Madeleine Lambert Podcast Transcript

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Headshot of Director of Marketing Madeleine Lambert

Madeleine Lambert Podcast Transcript

Madeleine Lambert joins host Brian Thomas on The Digital Executive Podcast.

Welcome to Coruzant Technologies, home of The Digital Executive Podcast.

Brian Thomas: Welcome to The Digital Executive. Today’s guest is Madeleine Lambert. Madeleine Lambert is the Director of Marketing and Sales for Originality.AI, a global leader in AI content detection. Previously, she worked for medical technology startup MeshMD, and then co-founded the marketing company Content Refined with Originality CEO John Gilliam, which sold for millions in 2022.

She holds degrees from both Carleton University and the University of Toronto. She lives in Collingwood, Ontario with her husband and three children.

Brian Thomas: Well, good afternoon, Madeleine. Welcome to the show.

Madeleine Lambert: Thank you so much for having me.

Brian Thomas: You’re very welcome. And I appreciate you jumping on making the time.

Love traversing the globe today, we’re talking to Madeleine Lambert out of Ontario, Canada, which is always fun traversing the globe. So, Madeleine, we’re going to jump right into your questions. You have quite the career in business. You’re an entrepreneur, you’re an executive now, the director of marketing and sales at Originality.AI. Could you share with our audience the secret to your career growth and what inspires you?

Madeleine Lambert: Yeah, for sure. I’d say there’s no Single secret but what has helped me in my career is, I guess, seizing the opportunity. So, for example, I started my career in medical technology, and it was a startup.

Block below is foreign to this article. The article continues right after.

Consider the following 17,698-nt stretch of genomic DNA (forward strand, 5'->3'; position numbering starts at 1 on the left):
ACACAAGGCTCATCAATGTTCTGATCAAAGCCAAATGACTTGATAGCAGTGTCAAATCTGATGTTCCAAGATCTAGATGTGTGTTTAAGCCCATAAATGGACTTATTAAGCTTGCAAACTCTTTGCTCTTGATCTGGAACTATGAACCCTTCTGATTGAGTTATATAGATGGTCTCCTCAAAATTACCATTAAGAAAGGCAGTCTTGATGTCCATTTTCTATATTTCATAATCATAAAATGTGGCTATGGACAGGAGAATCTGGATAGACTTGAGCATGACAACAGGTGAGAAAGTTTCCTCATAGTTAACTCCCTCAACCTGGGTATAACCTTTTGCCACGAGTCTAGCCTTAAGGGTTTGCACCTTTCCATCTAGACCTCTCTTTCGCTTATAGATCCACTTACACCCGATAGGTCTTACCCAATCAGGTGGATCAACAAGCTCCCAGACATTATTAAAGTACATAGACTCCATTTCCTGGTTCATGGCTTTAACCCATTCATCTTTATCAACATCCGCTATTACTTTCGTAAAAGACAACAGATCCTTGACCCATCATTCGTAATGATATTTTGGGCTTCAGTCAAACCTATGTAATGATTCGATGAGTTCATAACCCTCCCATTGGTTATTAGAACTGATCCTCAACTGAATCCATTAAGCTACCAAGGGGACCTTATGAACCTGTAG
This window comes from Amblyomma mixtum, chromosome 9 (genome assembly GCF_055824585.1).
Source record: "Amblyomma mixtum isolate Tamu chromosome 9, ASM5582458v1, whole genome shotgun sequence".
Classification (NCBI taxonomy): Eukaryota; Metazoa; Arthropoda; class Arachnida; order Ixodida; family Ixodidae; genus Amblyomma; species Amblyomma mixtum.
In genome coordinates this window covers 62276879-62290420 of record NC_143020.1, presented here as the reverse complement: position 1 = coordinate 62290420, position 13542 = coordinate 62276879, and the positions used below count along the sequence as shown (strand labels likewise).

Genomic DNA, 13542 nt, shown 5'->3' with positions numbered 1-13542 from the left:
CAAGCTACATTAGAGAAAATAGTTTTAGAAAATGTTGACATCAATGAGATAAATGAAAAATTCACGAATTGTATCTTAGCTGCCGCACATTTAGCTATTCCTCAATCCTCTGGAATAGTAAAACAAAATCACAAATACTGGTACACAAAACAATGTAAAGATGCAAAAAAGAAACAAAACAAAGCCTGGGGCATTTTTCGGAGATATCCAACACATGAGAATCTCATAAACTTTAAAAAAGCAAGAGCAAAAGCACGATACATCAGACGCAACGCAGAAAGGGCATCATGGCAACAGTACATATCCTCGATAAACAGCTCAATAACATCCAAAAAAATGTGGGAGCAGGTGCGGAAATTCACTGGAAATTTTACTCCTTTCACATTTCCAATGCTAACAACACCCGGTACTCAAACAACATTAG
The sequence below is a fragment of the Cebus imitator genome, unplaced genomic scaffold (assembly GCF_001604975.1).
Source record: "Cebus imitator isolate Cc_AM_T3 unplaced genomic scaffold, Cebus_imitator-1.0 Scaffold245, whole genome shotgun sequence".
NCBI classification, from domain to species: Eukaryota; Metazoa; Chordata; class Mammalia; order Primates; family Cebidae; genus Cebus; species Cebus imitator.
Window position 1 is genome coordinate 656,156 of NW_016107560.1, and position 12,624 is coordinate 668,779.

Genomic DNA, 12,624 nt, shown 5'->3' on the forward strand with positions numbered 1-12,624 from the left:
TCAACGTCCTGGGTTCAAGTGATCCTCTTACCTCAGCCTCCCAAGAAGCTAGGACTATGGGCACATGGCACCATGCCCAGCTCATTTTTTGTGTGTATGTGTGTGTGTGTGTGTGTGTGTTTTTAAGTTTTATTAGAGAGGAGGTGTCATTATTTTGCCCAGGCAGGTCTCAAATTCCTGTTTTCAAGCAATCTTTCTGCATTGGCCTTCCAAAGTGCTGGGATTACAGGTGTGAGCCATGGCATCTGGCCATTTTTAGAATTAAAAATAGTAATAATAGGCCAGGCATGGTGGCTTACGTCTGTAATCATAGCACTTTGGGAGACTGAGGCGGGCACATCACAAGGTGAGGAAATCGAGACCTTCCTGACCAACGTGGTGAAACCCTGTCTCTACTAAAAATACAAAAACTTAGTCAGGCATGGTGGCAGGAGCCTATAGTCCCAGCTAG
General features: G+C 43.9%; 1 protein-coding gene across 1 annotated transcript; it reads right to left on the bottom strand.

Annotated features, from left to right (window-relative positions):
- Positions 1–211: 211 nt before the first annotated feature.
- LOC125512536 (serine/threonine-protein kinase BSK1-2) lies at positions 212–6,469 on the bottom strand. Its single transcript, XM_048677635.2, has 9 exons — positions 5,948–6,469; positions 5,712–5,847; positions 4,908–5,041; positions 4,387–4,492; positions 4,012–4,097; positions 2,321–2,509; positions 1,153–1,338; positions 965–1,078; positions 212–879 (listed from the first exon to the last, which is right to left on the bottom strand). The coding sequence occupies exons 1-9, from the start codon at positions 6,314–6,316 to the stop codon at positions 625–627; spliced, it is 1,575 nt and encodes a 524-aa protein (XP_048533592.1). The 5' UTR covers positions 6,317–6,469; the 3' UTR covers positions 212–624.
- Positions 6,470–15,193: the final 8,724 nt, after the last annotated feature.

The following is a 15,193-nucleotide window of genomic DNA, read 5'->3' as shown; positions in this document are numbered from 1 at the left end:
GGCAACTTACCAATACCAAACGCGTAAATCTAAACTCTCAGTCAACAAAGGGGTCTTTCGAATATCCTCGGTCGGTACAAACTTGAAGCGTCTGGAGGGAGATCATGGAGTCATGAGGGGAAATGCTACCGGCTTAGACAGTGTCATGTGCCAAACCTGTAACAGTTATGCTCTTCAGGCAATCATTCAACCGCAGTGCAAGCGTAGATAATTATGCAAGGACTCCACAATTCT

It was a very, very small company when I started and. I got lots of opportunities to wear different hats, and I never said no to a challenge. So, I guess when you’re faced with opportunity my advice would be to just take it and learn what you can from it and then use it to as a, as a, like, steppingstone to get to the next level.

And some of those jobs and some of those hats might not. Seem super desirable, but from every single task that you have to do, whether it’s a grunt work task, whether it’s high-level stuff, whether it’s, you know, customer service, whether it’s quality assurance, you know, you wear those hats and you learn lessons from every single task and then you can apply those to the next 1.

and so. Yeah, I guess my, my secret sauce would be to take every opportunity that comes to you. And so, in that medical technology firm, I worked my way up from, like, low, low level customer service up to sort of project management level which allowed me to understand technology and the like, life cycle of a technology build.

And that allowed me to understand business and the life cycle of a business that’s growing. And all of those things allowed me to build my own business, which was my content marketing business, which was the next challenge. And then it kind of grew from there and, and all of those. Skills and all of those lessons learned throughout you know, starting ground up at a, at a medical technology startup to starting my own thing, building it, growing it, selling it just allowed me to have a wealth of experience in, in my career.

Brian Thomas: That’s awesome. Love that. And we hear that a lot from people that really just say yes to all opportunities and that opens a lot of doors. So, I appreciate you sharing that. And your background has certainly resonated with some of our audience, of course. So, thank you, Madeleine and Madeleine. Next question here.